FIGURE 1 High-level overview of case-specific genomic analysis after entry into the research project. Formalin-fixed paraffin-embedded tissue from biopsies undergoes standard and molecular diagnostic analysis in the BC Cancer Agency (BCCA) histopathology laboratory. Leftover material from eligible diffuse large B-cell lymphoma (DLBCL), follicular lymphoma (FL), and Hodgkin lymphoma (HL) samples is transferred to the Department of Lymphoid Cancer Research for preparation, quality assessment, and storage. The DLBCL specimens undergo digital gene expression profiling, fluorescence in situ hybridization, targeted capture sequencing, and bioinformatics analysis. The HL specimens undergo gene expression profiling, and the FL specimens undergo targeted capture sequencing and bioinformatics analysis. The clinical assessment and genomic or transcriptomic profiles are then returned to the treating oncologist for evaluation of available treatment options. Trademarks: MiSeq: Illumina, San Diego, CA, U.S.A.; NanoString: NanoString Technologies, Seattle, WA, U.S.A.; Metafer: MetaSystems, Altlussheim, Germany; Axio Imager Z2: Carl Zeiss Microscopy, Oberkochen, Germany.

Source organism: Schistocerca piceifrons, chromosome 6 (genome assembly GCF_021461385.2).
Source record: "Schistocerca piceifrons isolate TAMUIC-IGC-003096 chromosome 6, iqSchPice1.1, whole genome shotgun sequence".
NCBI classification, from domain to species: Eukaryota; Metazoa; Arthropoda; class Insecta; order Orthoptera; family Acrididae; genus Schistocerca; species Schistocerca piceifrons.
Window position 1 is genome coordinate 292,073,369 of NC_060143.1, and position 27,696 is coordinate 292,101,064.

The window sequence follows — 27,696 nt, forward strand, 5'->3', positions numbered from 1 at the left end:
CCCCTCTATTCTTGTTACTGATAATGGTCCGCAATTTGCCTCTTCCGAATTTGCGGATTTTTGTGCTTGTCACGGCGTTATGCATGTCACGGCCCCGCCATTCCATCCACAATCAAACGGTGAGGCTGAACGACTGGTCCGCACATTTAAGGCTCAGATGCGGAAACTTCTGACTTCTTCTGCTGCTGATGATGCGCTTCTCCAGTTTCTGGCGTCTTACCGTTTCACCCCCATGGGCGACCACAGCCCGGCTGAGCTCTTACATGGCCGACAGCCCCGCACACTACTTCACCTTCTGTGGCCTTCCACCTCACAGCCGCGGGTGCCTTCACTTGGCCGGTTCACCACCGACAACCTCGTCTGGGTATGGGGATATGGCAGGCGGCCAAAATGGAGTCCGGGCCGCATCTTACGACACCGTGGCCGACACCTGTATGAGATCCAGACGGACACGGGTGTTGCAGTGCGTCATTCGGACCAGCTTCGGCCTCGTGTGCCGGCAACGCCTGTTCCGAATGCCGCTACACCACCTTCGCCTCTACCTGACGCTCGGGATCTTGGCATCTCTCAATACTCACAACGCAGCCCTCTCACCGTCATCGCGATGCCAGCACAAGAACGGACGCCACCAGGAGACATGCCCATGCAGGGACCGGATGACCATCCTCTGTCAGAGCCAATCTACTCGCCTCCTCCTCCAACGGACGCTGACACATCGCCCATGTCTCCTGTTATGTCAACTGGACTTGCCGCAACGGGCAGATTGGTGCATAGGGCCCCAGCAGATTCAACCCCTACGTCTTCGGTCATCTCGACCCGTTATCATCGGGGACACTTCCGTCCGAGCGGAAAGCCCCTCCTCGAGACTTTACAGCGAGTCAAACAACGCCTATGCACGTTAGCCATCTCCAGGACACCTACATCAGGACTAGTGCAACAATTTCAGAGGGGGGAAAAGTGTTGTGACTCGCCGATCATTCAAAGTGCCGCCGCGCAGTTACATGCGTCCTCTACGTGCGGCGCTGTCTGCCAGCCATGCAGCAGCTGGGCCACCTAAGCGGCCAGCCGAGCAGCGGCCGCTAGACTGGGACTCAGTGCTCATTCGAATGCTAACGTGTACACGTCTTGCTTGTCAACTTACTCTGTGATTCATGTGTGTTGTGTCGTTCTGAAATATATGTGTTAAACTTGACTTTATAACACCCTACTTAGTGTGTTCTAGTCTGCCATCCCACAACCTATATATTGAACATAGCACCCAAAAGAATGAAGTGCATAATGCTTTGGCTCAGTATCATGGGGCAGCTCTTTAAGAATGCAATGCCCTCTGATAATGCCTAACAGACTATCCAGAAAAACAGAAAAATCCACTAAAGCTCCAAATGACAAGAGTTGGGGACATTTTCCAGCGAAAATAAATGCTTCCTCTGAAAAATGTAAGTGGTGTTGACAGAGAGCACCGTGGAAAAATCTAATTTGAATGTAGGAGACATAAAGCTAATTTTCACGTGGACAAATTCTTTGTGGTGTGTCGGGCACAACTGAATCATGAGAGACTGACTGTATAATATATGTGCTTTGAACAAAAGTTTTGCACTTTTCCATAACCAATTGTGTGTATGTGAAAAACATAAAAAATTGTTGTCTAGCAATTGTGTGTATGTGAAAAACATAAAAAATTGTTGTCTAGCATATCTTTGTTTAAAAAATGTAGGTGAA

For the purposes of the broader research project, a set of 16 standard operating procedures (sops, see Table i) were developed to process individual cases through specimen collection, preparation, and quality assessment (sop-01 to sop-09), digital gep (sop-10 to sop-12), fish (sop-13 and sop-14), and targeted capture sequencing and bioinformatics analysis (sop-15 and sop-16). Digital gep is performed using the nCounter Digital Analyzer platform (NanoString Technologies, Seattle, WA, U.S.A.) with an 807-gene code set, which includes 20 genes to determine cell-of-origin for dlbcl cases29 and 26 genes to stratify Hodgkin lymphomas as either high- or low-risk30. Dual-colour fish is conducted using the Metafer imaging software (MetaSystems, Altlussheim, Germany) and a Carl Zeiss Axio Imager Z2 microscope (Carl Zeiss Microscopy, Oberkochen, Germany), with break-apart probes used to detect MYC, BCL2, and BCL6 rearrangements in dlbcl. Targeted capture sequencing is performed using Agilent SureSelect capture protocols (Agilent Technologies, Santa Clara, CA, U.S.A.) and the Illumina MiSeq platform (Illumina, San Diego, CA, U.S.A.) to detect somatic single nucleotide variants and insertions or deletions in 32 genes that are reported to be recurrently mutated in dlbcl, follicular lymphoma, and chronic lymphocytic leukemia, and to harbour clinically actionable potential. Each assay is conducted in the lcr laboratory. For each sop, resource use related to labour (staff), capital and equipment (for example, MiSeq desktop sequencer), supplies and reagents (for example, disposable gloves, commercial probes), and overhead was collected using a direct observational technique. A micro-costing approach was then applied to calculate the costs attributable to each resource.